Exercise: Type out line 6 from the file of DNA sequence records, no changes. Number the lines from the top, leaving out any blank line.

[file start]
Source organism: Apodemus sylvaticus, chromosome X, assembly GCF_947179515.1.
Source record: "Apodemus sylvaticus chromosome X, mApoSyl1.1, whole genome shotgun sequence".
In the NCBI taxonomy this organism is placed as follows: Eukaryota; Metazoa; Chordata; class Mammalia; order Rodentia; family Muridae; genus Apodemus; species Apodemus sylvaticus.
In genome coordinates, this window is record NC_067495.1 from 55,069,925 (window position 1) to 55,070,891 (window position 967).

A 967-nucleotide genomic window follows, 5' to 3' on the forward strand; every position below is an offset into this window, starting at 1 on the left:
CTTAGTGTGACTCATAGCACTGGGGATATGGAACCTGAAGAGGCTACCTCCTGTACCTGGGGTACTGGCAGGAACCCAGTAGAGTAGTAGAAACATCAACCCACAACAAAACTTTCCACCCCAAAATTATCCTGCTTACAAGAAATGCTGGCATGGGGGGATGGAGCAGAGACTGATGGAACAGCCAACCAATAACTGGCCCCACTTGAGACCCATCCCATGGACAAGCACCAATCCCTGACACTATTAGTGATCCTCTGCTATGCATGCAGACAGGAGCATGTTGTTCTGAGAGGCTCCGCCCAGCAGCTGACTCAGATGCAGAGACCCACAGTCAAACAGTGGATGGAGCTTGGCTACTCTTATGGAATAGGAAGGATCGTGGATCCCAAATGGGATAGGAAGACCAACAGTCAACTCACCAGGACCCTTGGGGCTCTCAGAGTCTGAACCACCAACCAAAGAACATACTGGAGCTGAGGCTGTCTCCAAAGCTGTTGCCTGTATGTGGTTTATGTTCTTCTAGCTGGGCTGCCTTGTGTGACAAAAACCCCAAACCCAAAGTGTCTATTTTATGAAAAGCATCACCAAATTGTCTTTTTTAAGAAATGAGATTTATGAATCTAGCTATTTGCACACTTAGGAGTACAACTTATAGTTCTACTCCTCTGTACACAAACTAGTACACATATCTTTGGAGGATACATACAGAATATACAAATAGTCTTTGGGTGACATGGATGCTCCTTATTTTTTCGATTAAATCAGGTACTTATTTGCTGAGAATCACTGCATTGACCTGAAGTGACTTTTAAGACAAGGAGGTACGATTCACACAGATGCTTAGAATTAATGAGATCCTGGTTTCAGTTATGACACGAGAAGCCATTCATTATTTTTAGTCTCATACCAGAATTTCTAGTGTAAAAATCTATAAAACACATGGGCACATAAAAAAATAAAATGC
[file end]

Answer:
CTTAGTGTGACTCATAGCACTGGGGATATGGAACCTGAAGAGGCTACCTCCTGTACCTGGGGTACTGGCAGGAACCCAGTAGAGTAGTAGAAACATCAACCCACAACAAAACTTTCCACCCCAAAATTATCCTGCTTACAAGAAATGCTGGCATGGGGGGATGGAGCAGAGACTGATGGAACAGCCAACCAATAACTGGCCCCACTTGAGACCCATCCCATGGACAAGCACCAATCCCTGACACTATTAGTGATCCTCTGCTATGCATGCAGACAGGAGCATGTTGTTCTGAGAGGCTCCGCCCAGCAGCTGACTCAGATGCAGAGACCCACAGTCAAACAGTGGATGGAGCTTGGCTACTCTTATGGAATAGGAAGGATCGTGGATCCCAAATGGGATAGGAAGACCAACAGTCAACTCACCAGGACCCTTGGGGCTCTCAGAGTCTGAACCACCAACCAAAGAACATACTGGAGCTGAGGCTGTCTCCAAAGCTGTTGCCTGTATGTGGTTTATGTTCTTCTAGCTGGGCTGCCTTGTGTGACAAAAACCCCAAACCCAAAGTGTCTATTTTATGAAAAGCATCACCAAATTGTCTTTTTTAAGAAATGAGATTTATGAATCTAGCTATTTGCACACTTAGGAGTACAACTTATAGTTCTACTCCTCTGTACACAAACTAGTACACATATCTTTGGAGGATACATACAGAATATACAAATAGTCTTTGGGTGACATGGATGCTCCTTATTTTTTCGATTAAATCAGGTACTTATTTGCTGAGAATCACTGCATTGACCTGAAGTGACTTTTAAGACAAGGAGGTACGATTCACACAGATGCTTAGAATTAATGAGATCCTGGTTTCAGTTATGACACGAGAAGCCATTCATTATTTTTAGTCTCATACCAGAATTTCTAGTGTAAAAATCTATAAAACACATGGGCACATAAAAAAATAAAATGC